When it comes to bedding, down is up—and so is cotton. Prices for two staple materials in bedding, down and cotton, are sharply higher today than they were 4 years ago. As a result, you can expect to pay from 10 percent to 30 percent more for comforters and pillows that use a down stuffing, or fill, and a cotton cover than you would have 4 years ago.
But you don’t have to lose sleep over new bedding products themselves, because the latest synthetic materials that are used for bedding are getting softer and more comfortable than ever before, according to independent experts. In addition, the latest pillows provide even more personalized pampering for your head, including a pillow that uses a layer of gel over viscoelastic foam, also known as memory foam, to cool your head and another model that allows you to adjust the amount of air that’s inside of the pillow.
COST OF COMFORT. Higher prices for down and cotton don’t necessarily translate into a bedding nightmare, but you’ll notice a difference in retail prices for premium and midrange comforters and pillows and that manufacturers have eliminated their economy all-down comforters and pillows.
For instance, 4 years ago, you could get a down comforter that had a cotton cover for as little as $59. Such products that were in that price range have disappeared. The least expensive down comforters that you’ll find today are $99, and instead of a cotton cover, they likely will have a cotton-blend or a microfiber polyester cover. Meanwhile, our premium Best Buy selection in comforters, which has a white-goose-down fill and a cotton cover, has seen its price in all sizes increase to $250−$375, which is up from $200−$350 in 2008. In addition, all sizes of our midrange Best Buy comforter, which has a duck-down fill and a cotton cover, cost about $30 more than they did in 2008. As for pillows, you can expect to pay at least $10 extra for even the least expensive down-filled products.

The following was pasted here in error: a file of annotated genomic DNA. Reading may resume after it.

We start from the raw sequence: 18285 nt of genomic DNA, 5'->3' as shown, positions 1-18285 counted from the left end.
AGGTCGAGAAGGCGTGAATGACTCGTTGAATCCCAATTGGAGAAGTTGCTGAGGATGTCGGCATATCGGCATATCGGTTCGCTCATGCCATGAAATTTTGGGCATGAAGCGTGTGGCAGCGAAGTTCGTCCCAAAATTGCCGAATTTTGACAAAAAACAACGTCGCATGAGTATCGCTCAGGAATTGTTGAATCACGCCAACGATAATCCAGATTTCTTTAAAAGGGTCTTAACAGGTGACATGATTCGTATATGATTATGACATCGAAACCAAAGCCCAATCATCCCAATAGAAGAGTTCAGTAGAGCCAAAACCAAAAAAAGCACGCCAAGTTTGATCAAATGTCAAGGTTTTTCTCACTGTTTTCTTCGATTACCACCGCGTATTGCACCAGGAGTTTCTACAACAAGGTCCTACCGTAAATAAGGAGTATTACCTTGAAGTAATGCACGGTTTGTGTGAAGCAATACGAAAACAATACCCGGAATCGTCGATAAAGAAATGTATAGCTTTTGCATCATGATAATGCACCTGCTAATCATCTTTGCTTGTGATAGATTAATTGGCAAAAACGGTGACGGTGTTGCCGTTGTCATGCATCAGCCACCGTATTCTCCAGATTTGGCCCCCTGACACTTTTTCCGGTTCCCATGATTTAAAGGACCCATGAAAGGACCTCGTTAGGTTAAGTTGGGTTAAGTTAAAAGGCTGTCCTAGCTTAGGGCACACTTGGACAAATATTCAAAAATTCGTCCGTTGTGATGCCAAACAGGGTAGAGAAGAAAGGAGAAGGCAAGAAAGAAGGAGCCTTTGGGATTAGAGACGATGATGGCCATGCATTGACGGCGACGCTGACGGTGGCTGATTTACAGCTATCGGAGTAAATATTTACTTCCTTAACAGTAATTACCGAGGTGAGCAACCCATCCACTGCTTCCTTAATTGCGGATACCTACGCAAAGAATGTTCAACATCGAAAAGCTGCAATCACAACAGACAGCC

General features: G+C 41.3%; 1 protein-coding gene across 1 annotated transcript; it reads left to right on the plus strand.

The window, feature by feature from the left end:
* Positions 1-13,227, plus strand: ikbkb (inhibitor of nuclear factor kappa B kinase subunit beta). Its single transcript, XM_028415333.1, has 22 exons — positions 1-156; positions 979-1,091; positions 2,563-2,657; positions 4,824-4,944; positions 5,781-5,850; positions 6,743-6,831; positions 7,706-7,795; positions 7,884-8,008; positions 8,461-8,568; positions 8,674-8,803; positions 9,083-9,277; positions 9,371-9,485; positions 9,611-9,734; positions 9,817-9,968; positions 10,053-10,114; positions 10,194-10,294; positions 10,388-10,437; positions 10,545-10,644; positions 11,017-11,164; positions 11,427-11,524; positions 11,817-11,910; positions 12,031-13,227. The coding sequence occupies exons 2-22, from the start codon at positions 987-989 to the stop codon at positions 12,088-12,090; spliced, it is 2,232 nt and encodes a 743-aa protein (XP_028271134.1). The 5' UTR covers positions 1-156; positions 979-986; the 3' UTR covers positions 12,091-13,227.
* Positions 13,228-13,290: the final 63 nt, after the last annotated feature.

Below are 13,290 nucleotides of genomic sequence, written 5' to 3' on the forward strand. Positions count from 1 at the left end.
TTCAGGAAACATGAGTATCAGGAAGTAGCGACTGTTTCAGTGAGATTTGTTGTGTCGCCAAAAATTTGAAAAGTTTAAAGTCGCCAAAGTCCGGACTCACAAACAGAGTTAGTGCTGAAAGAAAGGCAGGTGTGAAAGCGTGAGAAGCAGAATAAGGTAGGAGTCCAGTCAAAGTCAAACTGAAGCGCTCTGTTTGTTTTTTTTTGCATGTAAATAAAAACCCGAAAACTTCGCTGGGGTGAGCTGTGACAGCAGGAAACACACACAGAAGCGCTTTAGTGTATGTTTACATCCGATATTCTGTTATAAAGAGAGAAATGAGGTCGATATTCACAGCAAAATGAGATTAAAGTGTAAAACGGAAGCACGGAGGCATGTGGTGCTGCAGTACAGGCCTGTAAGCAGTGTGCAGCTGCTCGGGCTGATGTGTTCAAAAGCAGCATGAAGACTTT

In addition, cotton-shell pillows now start at about $15; they used to be less than $10. Now the pillows that cost less than $10 have shells that are made of microfiber, a cotton blend or polyester.
Andy Schantz, who is CEO of bedding manufacturer Allied Home, says even inexpensive down-alternative comforters (comforters that are filled with a polyester fiberfill that’s engineered to mimic down) that have cotton covers, which 4 years ago started at $30, have more than doubled in price.
The higher prices for down and for cotton largely are attributed to a shortage in these raw materials. At press time, bedding manufacturers paid $25−$40 per pound for goose down, which is dramatically higher than the all-time low of $11−$15 per pound that manufacturers paid as recently as April 2011. As for cotton, the price at press time was about 90 cents a pound, which is more than double its cost in 2009. The price climbed to $2.30 a pound in March 2011, but manufacturers whom we interviewed believe that cotton prices will remain stable for 2012.
If down and cotton bedding has slipped out of your price range, you’ll be happy to know that synthetic materials that are used in bedding deliver better performance than they did 4 years ago but at no change in price. In fact, synthetics always have had performance advantages over down and cotton: They are machine washable and dryable, and they aren’t likely to cause allergic reactions. (Down can cause such reactions.) The only knock against synthetics was that they weren’t as soft as cotton is, and many polyester fills weren’t as cushiony as down is. But that drawback has changed in the past 4 years, and now synthetics have a softness that’s comparable with that of down and cotton.